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Come Through the Backdoor to Railroad Retirement

Retirement Taxes


Learn some strategies to build tax-free wealth for Railroad Retirement

Welcome everyone to another edition of the Highball Advisors, railroad retirement whiteboard, my name's John McNamara, Highball Advisors. And today we're going to talk about, techniques to create a tax-free retirement income for people with higher incomes. Right? So what we're really talking about here is backdoor Roth. So I'll just walk through a high level process on how you can move some money into the Roth IRAs. If you're not eligible, on a straightforward way, then they, they call it the backdoor Roth. All right. So write the objective bill tax-free okay. And using after-tax contributions, right? Tax-Free retirement incomes. So who does this apply to? Right. I'm filming in the year 2021. So if you're married, filing jointly, if your income's over $280,000, you can do a backdoor Roth. If you're single with income over $140,000, you can look to do a backdoor Roth, right?

So why you want to do that? Right? Why you want to put money into Roth IRAs because you've paid the tax on it once. Now that my will never be taxed again. So it's really a great it's a great vehicle to to take advantage of now, if your income is less than these, just open up a Roth IRA and fund that. So there you go. That's pretty straight forward. You don't want me, me to explain that to you, right? Just do that. So there's an easy way and a hard way to do the Roth IRA or the backdoor Roth IRA. So let me, I'll do the easy way first. Okay. So you just opened a traditional IRA. All right. And you can contribute $6,000 if you're under 50 and in $7,000 over 50. All right. So you can contribute that into your traditional IRA.

However, that's a non-deductible contribution into your IRA. So you won't get the tax break off of that, right? You're saying I'm making a non, a deductible contribution very important. Right? You then can take that money, convert that contribution, make a conversion into a Roth IRA, right. Because you've paid the tax on it already. Cause that's an after-tax contribution and you can roll it right into a Roth IRA. Right. You have to open up the Roth IRA also to, however, what do you want to be careful of is what they call the step transaction doctrine. And basically is the IRS doesn't want to say, see that you've Oh, what you've done is you opened up an IRA. I mean, a Roth IRA when you're not allowed to, because you know, at noon you did this and at one o'clock you did this conversion on a single day.

And they're like, well, you know, all you did was open up a Roth IRA. So you want to separate these things. So advisors recommend, you know one statement, rule type of thing on one, you know, one statement you make the contribution. And then on the next statement you do the the conversion. So that's the one way to look at it. Now that's assuming you opened up the traditional IRA. You have no other IRAs, right. And it's a nice clean transaction. Now, what happens if you say, well, I already have an IRA and you know, this is where it gets a little bit hairy. So what I'm going to do is I'm just going to work through her example because otherwise it's very confusing with formulas and all that. So it's you get factored in by the pro-rata rule. Right?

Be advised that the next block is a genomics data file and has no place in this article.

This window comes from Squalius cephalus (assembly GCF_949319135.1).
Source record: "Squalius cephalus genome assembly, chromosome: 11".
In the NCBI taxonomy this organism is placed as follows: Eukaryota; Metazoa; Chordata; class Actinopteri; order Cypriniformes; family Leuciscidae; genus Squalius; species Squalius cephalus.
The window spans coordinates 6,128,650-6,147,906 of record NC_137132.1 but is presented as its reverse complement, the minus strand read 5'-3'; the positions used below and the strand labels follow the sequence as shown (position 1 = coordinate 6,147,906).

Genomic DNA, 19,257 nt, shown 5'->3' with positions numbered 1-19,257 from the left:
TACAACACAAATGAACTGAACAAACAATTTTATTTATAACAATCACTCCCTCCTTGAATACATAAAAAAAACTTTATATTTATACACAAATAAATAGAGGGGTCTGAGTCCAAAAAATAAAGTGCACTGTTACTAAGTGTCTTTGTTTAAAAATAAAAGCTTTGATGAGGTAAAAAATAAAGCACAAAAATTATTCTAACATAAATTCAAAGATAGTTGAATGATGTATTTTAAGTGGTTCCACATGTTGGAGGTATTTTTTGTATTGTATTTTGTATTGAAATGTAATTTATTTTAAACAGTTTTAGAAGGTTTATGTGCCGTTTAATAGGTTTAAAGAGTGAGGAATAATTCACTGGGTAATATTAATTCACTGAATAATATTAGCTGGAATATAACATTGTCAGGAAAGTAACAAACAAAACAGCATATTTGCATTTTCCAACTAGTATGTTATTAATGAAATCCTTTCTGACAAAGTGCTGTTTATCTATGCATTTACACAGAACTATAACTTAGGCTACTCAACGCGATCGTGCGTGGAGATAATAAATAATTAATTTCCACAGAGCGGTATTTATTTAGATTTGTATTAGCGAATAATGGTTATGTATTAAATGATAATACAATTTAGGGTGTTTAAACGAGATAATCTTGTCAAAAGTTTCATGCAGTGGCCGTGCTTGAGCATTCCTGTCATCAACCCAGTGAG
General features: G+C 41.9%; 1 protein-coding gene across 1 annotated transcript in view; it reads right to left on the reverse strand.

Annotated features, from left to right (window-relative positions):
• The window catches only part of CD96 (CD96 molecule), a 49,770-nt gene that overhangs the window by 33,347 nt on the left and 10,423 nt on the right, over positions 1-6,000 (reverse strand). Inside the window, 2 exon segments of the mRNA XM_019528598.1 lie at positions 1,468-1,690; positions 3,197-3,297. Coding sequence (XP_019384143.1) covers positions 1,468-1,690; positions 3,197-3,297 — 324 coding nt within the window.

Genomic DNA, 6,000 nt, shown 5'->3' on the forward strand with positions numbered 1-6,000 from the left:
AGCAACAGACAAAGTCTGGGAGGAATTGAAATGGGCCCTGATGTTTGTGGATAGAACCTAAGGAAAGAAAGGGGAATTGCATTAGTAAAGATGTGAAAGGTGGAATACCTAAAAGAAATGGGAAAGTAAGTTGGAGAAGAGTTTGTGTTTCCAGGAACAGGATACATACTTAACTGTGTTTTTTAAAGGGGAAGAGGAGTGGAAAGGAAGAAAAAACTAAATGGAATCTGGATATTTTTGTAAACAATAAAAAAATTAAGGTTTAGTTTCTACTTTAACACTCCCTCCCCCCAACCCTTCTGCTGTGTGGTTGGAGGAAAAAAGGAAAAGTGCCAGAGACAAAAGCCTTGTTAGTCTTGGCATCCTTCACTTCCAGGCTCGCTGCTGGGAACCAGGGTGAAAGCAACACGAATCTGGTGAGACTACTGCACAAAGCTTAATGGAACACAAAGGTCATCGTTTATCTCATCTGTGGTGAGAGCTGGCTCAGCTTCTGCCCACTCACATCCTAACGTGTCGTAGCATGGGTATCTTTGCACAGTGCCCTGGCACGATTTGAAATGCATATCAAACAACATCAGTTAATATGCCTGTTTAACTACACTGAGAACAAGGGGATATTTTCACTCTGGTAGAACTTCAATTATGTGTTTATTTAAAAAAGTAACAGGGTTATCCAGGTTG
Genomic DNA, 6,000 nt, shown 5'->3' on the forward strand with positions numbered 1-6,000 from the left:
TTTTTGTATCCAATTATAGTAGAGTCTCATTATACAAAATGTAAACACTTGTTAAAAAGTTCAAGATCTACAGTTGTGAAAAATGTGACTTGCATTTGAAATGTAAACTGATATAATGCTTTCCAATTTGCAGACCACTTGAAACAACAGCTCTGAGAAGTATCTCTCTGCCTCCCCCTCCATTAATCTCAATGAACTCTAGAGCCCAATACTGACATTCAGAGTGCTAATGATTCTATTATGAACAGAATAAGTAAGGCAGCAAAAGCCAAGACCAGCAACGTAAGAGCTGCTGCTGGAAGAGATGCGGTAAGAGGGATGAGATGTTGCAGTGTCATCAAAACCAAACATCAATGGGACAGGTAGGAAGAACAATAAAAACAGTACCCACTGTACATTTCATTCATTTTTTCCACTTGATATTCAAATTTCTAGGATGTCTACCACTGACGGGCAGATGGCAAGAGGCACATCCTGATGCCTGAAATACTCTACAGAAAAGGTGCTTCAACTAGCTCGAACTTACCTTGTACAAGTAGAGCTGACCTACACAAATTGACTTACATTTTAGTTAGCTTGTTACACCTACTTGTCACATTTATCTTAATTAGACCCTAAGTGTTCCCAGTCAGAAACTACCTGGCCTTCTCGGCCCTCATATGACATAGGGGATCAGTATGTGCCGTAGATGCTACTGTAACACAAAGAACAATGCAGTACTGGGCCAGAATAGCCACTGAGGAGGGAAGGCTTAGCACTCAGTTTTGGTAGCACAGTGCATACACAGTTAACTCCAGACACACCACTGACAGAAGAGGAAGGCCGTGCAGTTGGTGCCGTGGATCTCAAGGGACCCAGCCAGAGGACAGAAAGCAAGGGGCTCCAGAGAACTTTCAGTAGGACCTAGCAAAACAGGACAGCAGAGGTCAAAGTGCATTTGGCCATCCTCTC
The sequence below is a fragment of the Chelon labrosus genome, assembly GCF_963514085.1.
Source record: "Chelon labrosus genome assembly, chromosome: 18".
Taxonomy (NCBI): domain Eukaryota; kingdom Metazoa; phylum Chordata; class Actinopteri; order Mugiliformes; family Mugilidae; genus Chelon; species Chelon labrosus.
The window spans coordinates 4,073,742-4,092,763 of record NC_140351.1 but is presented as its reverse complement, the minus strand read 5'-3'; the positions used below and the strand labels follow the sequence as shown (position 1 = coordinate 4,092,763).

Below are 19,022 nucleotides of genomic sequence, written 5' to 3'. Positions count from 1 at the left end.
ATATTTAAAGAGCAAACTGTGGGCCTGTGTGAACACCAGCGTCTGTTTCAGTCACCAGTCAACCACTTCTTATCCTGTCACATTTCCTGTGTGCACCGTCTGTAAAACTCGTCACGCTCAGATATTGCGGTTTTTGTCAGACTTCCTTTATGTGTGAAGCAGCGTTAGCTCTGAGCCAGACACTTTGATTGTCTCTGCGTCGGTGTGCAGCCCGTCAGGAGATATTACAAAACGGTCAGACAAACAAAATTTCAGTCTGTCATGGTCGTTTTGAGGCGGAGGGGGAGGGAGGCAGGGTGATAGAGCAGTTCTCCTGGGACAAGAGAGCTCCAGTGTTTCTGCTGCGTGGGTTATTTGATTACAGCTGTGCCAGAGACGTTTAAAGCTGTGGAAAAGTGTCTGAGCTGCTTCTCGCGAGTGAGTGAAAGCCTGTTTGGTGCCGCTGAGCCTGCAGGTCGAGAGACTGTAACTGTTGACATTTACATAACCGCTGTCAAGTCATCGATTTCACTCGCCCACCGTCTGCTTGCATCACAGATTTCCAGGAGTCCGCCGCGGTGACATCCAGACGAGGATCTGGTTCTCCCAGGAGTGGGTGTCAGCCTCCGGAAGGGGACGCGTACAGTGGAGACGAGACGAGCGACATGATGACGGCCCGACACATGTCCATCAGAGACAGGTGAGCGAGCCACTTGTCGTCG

So what, what the IRS wants to do is say, add up all of your IRA assets, right? Tell me everything you've got. So maybe you might already have an existing IRA and there might be, you know, a hundred thousand dollars or $200,000 in there. So they're going to take that when they, when you take out the tax free amount. So I'll just walk you through an example, explain it. So let's say you have an existing IRA of $60,000. All right. And you make a non-deductible contribution, which we talked about of $6,000. So then you're taking the 6,000 and divided by 60,000, 10%. All right. So that means that 10% of your, a, of a, the amount can be converted, right? If you move, this is going to be tax-free all right. However, 90% is going to be taxable right. Of that $6,000. Right. You're moving that $6,000 over.

So they're going to S they're saying basically, Hey, $600. Yeah. You can move that over. You already paid the taxes on it, but you know what, we're going to need the other fifth, we're going to need the taxes on the $5,400. So that's not really that great of a deal. So this isn't a really great strategy. You can do it. There's other more sophisticated ways. You could do it by cleaning out your IRA, throwing everything into your 401k and moving everything back. But I don't know if anybody's dealt with a lot of those transfers back and forth with the 401k companies. I'm not sure I'm really going to be doing that strategy. I won't be recommending it. That's for sure. So hope you found this helpful. This is how you can do a you know, build up that tax free retirement account. There's a way to do it. So I hope you found this helpful reach out to me. If you have any questions, leave some comments, please subscribe to my YouTube channel. It's growing. I really enjoyed the comments. And like I said, feel free to reach out to me if you need any help. In the meantime, everyone, please stay safe, stay on track and take care so long everybody.



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Disclaimer: This article is provided for general information and illustration purposes only. Nothing contained in the material constitutes tax advice, a recommendation for purchase or sale of any security, or investment advisory services. Highball Advisors encourages you to consult a financial planner, accountant, and/or legal counsel for advice specific to your situation. Reproduction of this material is prohibited without written permission from Highball Advisors, and all rights are reserved.from Highball Advisors, and all rights are reserved.